The Michigan DNR oversees 4.6 million acres of public land, including 3.9 million acres of state forests, 19 state-managed harbors, and more than 1,300 boating access sites, but care for those tremendous natural resources and outstanding recreation facilities can be helped or hurt by each of us as individuals.“We should all do our best to care for our public lands and protect our outdoor traditions and recreation heritage here in Michigan,” said Brad Garmon, director of the DNR’s Office of Outdoor Recreation Industry. “We need to help ensure these countless recreation opportunities we enjoy are here for the generations that follow.”For more information on Michigan’s outdoor recreation opportunities and natural and cultural resources check out the Things to Do and Places to Go pages at Michigan.gov/DNR.Check out previous Showcasing the DNR stories in our archive at Michigan.gov/DNRStories. To subscribe to upcoming Showcasing articles, sign up for free email delivery at Michigan.gov/DNR.
Text-only Version – Showcasing – Outdoors for SpringBird: A male mourning warbler, in spring breeding plumage and singing, is shown from Marquette County.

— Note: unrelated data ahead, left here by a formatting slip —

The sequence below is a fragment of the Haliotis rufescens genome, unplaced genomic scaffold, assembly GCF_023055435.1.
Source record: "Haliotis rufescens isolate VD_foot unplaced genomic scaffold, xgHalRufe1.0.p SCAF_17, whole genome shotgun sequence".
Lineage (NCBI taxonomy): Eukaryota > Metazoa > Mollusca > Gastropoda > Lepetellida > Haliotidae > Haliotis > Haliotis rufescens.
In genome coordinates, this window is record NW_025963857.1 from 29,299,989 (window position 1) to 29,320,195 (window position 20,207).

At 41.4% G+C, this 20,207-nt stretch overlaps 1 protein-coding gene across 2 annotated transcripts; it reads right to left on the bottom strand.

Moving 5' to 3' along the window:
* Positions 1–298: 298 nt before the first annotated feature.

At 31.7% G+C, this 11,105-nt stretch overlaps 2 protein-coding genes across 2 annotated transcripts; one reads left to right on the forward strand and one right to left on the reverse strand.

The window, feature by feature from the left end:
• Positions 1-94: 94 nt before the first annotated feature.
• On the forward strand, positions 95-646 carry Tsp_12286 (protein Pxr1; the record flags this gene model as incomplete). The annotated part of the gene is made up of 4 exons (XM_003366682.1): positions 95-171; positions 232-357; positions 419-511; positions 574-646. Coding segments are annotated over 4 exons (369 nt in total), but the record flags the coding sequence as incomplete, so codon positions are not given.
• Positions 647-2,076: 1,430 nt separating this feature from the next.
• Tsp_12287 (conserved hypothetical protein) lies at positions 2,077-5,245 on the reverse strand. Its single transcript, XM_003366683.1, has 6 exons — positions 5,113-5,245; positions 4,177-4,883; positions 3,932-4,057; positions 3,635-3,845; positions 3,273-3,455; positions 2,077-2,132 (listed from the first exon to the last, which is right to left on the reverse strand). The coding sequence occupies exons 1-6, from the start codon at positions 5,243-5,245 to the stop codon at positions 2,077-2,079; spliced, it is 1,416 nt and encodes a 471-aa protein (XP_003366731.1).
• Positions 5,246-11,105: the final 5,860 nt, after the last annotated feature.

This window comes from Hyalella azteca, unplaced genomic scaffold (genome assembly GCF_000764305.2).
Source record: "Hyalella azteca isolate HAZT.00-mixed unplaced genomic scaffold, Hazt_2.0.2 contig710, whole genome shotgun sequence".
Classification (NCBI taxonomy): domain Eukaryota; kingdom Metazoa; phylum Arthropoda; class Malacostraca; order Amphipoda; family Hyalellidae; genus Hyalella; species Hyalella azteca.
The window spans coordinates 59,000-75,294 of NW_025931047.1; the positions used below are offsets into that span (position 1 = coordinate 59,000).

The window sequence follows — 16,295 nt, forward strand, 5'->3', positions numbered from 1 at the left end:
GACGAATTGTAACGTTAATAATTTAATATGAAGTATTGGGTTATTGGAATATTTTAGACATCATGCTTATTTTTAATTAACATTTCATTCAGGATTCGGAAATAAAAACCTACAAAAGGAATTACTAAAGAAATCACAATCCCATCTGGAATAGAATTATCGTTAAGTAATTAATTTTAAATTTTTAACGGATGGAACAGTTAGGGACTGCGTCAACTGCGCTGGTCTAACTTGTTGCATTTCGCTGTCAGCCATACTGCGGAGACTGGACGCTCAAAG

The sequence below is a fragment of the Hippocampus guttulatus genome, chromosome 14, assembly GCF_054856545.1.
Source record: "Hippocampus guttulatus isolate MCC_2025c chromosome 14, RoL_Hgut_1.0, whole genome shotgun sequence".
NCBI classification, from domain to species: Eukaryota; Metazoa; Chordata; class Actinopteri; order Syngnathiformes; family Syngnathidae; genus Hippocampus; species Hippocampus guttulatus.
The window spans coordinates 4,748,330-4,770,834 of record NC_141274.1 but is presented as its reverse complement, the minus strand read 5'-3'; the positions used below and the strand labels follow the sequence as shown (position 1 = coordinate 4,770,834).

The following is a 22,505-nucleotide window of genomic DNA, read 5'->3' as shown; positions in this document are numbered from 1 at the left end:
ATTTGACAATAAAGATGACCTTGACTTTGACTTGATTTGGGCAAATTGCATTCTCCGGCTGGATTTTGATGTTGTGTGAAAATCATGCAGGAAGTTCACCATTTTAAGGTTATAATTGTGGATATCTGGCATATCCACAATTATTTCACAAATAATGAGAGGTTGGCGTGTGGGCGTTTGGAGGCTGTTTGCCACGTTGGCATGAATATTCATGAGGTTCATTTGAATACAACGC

Camping: A camper enjoys a morning at the Beaufort Lake State Forest Campground in Baraga County.
Canoeing: Canoeists head out onto the waters of Lake Michigan.
Cowslips: Marsh marigolds, nicknamed cowslips, are one of the beautiful sights of springtime in Michigan.
Fire: Pete Glover, a Michigan Department of Natural Resources firefighter, overlooks a 100-acre fire in Marquette County that was thought to be started by a spark from equipment.
Fishing: A fisherman spends a quiet evening on the lake.
Map: A compass and a topographic map are good tools to take to the woods.
Shells: Shells photographed along the shoreline of Lake Michigan in Delta County.
Shore: Dressing warmly in cold temperatures is important. In this photo, a woman looks at shoreline stones along Lake Superior.
Sign: A closed for the season sign is shown from the Sugarloaf Mountain Natural Area in Marquette County.
Track: A fresh white-tailed deer track is shown in the soft sand of a backwoods road.
Waterfall: Spring is a great time to visit waterfalls, but also a time to be careful of potential hazards./